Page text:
Researchers at Sandia National Laboratories have commenced two-phase testing of the continuously recirculating falling particle receiver by taking to the top of the tower at National Solar thermal test facility located in the US.
The testing, which will continue throughout this year, is intended to reduce the solar energy systems cost and enhance efficiencies using a system of small particles.
The falling particle receiver is designed by Sandia to drop sand-like ceramic particles through a beam of concentrated sunlight and then store the captured heated particles in an insulated tank.
Unlike conventional molten salt systems, the new technology can capture and store heat at high temperatures that could exceed 1,000°C, without breaking down.
The conventional receiver technologies can operate to maximum temperatures of 600°C.
The testing is aimed at developing a prototype, cost-competitive receiver that will help achieve more than 90% of thermal efficiency at particle temperatures of at least 700°C.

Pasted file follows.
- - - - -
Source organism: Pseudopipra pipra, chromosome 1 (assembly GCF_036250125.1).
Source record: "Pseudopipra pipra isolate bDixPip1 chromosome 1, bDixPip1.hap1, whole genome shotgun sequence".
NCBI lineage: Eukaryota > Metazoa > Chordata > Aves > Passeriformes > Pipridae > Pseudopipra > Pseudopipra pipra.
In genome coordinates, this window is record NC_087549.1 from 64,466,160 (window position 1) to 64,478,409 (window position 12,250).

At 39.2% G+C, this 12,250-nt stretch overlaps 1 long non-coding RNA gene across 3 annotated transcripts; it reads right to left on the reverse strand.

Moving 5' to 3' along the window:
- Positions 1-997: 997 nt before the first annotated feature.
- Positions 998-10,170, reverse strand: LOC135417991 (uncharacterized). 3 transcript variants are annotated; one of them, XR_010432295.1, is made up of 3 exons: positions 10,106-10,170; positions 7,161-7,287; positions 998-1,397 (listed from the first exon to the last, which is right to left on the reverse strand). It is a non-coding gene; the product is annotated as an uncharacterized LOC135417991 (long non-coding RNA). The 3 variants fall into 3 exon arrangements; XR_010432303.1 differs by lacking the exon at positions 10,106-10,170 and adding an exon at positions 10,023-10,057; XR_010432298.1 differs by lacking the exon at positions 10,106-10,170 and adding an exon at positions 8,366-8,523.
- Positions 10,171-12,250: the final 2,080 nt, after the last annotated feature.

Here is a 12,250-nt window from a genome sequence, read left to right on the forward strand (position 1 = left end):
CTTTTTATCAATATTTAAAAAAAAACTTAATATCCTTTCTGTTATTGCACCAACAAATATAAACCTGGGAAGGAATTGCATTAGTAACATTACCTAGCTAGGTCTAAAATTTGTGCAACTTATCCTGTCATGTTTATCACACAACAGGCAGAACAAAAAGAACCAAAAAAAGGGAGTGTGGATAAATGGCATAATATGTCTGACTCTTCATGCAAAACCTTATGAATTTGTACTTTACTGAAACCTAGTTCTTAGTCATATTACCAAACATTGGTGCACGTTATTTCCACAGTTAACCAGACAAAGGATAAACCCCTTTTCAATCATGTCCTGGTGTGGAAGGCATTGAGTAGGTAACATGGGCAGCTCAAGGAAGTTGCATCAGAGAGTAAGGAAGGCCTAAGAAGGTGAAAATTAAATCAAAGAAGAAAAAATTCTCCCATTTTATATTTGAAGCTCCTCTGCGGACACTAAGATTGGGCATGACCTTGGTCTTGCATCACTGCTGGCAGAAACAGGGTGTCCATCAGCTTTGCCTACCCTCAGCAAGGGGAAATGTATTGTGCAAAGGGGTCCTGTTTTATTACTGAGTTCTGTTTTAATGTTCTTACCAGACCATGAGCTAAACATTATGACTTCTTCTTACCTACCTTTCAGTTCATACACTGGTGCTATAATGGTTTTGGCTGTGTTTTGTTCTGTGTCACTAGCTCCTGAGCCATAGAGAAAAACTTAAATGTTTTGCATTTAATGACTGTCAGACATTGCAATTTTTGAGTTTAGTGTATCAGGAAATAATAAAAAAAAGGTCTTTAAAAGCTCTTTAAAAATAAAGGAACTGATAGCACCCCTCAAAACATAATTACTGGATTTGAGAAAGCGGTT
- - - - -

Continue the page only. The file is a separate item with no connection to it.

Sandia engineer and project’s principal investigator Cliff Ho said: “This technology will enable higher temperatures and higher efficiency power cycles that will bring down the cost of electricity produced from concentrating solar power.
“In addition, the ability to cheaply and efficiently store thermal energy directly in the heated particles will enable power production at night and on cloudy days.”
During the first phase of testing, researchers will test a Georgia Tech-designed insert, which slows falling particles in order to increase the temperatures as they fall through insider the receiver.
Planned later this year, the second phase will see the removal of insert and the engineers will assess the free-falling curtain configurations.